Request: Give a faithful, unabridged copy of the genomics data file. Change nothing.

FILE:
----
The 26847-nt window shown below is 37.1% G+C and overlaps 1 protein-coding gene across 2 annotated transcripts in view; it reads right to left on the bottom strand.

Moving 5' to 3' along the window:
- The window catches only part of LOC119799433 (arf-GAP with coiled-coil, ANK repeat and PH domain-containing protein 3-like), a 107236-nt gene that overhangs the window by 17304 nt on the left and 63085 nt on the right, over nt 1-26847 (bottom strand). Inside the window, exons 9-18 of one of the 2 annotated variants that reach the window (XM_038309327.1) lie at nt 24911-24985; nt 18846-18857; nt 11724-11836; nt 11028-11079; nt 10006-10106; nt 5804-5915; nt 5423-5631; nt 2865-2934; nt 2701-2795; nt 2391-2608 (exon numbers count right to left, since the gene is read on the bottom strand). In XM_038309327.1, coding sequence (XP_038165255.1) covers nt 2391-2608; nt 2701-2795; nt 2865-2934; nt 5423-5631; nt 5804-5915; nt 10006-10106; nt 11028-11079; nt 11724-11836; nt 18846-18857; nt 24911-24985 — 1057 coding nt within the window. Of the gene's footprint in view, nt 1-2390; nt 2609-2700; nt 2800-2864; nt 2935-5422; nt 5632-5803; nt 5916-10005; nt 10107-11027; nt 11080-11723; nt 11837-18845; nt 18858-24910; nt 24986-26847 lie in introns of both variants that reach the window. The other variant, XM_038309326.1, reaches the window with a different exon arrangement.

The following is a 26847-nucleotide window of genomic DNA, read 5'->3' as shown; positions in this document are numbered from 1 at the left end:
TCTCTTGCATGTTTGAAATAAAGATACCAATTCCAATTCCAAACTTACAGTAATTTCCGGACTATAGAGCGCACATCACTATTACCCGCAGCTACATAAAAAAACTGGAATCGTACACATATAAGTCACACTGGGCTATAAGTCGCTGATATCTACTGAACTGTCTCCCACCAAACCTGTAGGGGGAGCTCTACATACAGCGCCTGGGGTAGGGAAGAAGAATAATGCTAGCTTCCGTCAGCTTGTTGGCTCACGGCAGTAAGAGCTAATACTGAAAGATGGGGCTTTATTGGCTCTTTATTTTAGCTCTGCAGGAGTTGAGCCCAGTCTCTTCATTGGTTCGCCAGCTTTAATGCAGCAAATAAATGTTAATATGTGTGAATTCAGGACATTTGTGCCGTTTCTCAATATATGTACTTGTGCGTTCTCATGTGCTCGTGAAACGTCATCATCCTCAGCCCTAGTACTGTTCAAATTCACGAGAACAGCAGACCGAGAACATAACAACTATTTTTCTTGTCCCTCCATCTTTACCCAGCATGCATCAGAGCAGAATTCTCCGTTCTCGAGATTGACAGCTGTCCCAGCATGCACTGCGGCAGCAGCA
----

The 26847-nt window shown below is 37.1% G+C and overlaps 1 protein-coding gene across 2 annotated transcripts in view; it reads right to left on the bottom strand.

Moving 5' to 3' along the window:
- The window catches only part of LOC119799433 (arf-GAP with coiled-coil, ANK repeat and PH domain-containing protein 3-like), a 107236-nt gene that overhangs the window by 17304 nt on the left and 63085 nt on the right, over nt 1-26847 (bottom strand). Inside the window, exons 9-18 of one of the 2 annotated variants that reach the window (XM_038309327.1) lie at nt 24911-24985; nt 18846-18857; nt 11724-11836; nt 11028-11079; nt 10006-10106; nt 5804-5915; nt 5423-5631; nt 2865-2934; nt 2701-2795; nt 2391-2608 (exon numbers count right to left, since the gene is read on the bottom strand). In XM_038309327.1, coding sequence (XP_038165255.1) covers nt 2391-2608; nt 2701-2795; nt 2865-2934; nt 5423-5631; nt 5804-5915; nt 10006-10106; nt 11028-11079; nt 11724-11836; nt 18846-18857; nt 24911-24985 — 1057 coding nt within the window. Of the gene's footprint in view, nt 1-2390; nt 2609-2700; nt 2800-2864; nt 2935-5422; nt 5632-5803; nt 5916-10005; nt 10107-11027; nt 11080-11723; nt 11837-18845; nt 18858-24910; nt 24986-26847 lie in introns of both variants that reach the window. The other variant, XM_038309326.1, reaches the window with a different exon arrangement.

The following is a 26847-nucleotide window of genomic DNA, read 5'->3' as shown; positions in this document are numbered from 1 at the left end:
TCTCTTGCATGTTTGAAATAAAGATACCAATTCCAATTCCAAACTTACAGTAATTTCCGGACTATAGAGCGCACATCACTATTACCCGCAGCTACATAAAAAAACTGGAATCGTACACATATAAGTCACACTGGGCTATAAGTCGCTGATATCTACTGAACTGTCTCCCACCAAACCTGTAGGGGGAGCTCTACATACAGCGCCTGGGGTAGGGAAGAAGAATAATGCTAGCTTCCGTCAGCTTGTTGGCTCACGGCAGTAAGAGCTAATACTGAAAGATGGGGCTTTATTGGCTCTTTATTTTAGCTCTGCAGGAGTTGAGCCCAGTCTCTTCATTGGTTCGCCAGCTTTAATGCAGCAAATAAATGTTAATATGTGTGAATTCAGGACATTTGTGCCGTTTCTCAATATATGTACTTGTGCGTTCTCATGTGCTCGTGAAACGTCATCATCCTCAGCCCTAGTACTGTTCAAATTCACGAGAACAGCAGACCGAGAACATAACAACTATTTTTCTTGTCCCTCCATCTTTACCCAGCATGCATCAGAGCAGAATTCTCCGTTCTCGAGATTGACAGCTGTCCCAGCATGCACTGCGGCAGCAGCA